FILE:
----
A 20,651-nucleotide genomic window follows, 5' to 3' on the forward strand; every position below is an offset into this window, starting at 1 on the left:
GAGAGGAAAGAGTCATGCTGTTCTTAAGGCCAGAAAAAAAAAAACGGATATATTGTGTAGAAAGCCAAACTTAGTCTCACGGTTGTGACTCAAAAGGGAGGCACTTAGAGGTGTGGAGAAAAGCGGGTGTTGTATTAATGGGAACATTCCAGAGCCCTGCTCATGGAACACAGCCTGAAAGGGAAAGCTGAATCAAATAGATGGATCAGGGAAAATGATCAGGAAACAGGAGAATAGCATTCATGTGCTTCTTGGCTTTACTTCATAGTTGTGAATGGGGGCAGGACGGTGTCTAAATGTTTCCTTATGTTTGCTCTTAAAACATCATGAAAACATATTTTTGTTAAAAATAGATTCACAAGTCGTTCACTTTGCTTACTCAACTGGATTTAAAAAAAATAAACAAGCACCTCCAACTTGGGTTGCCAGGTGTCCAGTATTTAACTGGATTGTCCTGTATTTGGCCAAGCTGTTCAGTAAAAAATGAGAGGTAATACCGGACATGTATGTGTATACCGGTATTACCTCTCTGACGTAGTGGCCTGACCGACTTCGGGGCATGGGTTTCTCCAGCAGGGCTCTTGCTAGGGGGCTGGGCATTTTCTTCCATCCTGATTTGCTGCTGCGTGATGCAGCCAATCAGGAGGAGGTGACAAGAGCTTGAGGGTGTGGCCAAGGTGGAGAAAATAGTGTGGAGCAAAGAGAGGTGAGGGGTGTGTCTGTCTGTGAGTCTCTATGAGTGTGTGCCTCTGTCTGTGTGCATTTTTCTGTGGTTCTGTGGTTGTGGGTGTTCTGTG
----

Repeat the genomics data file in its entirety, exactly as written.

A 20,651-nucleotide genomic window follows, 5' to 3' on the forward strand; every position below is an offset into this window, starting at 1 on the left:
GAGAGGAAAGAGTCATGCTGTTCTTAAGGCCAGAAAAAAAAAAACGGATATATTGTGTAGAAAGCCAAACTTAGTCTCACGGTTGTGACTCAAAAGGGAGGCACTTAGAGGTGTGGAGAAAAGCGGGTGTTGTATTAATGGGAACATTCCAGAGCCCTGCTCATGGAACACAGCCTGAAAGGGAAAGCTGAATCAAATAGATGGATCAGGGAAAATGATCAGGAAACAGGAGAATAGCATTCATGTGCTTCTTGGCTTTACTTCATAGTTGTGAATGGGGGCAGGACGGTGTCTAAATGTTTCCTTATGTTTGCTCTTAAAACATCATGAAAACATATTTTTGTTAAAAATAGATTCACAAGTCGTTCACTTTGCTTACTCAACTGGATTTAAAAAAAATAAACAAGCACCTCCAACTTGGGTTGCCAGGTGTCCAGTATTTAACTGGATTGTCCTGTATTTGGCCAAGCTGTTCAGTAAAAAATGAGAGGTAATACCGGACATGTATGTGTATACCGGTATTACCTCTCTGACGTAGTGGCCTGACCGACTTCGGGGCATGGGTTTCTCCAGCAGGGCTCTTGCTAGGGGGCTGGGCATTTTCTTCCATCCTGATTTGCTGCTGCGTGATGCAGCCAATCAGGAGGAGGTGACAAGAGCTTGAGGGTGTGGCCAAGGTGGAGAAAATAGTGTGGAGCAAAGAGAGGTGAGGGGTGTGTCTGTCTGTGAGTCTCTATGAGTGTGTGCCTCTGTCTGTGTGCATTTTTCTGTGGTTCTGTGGTTGTGGGTGTTCTGTG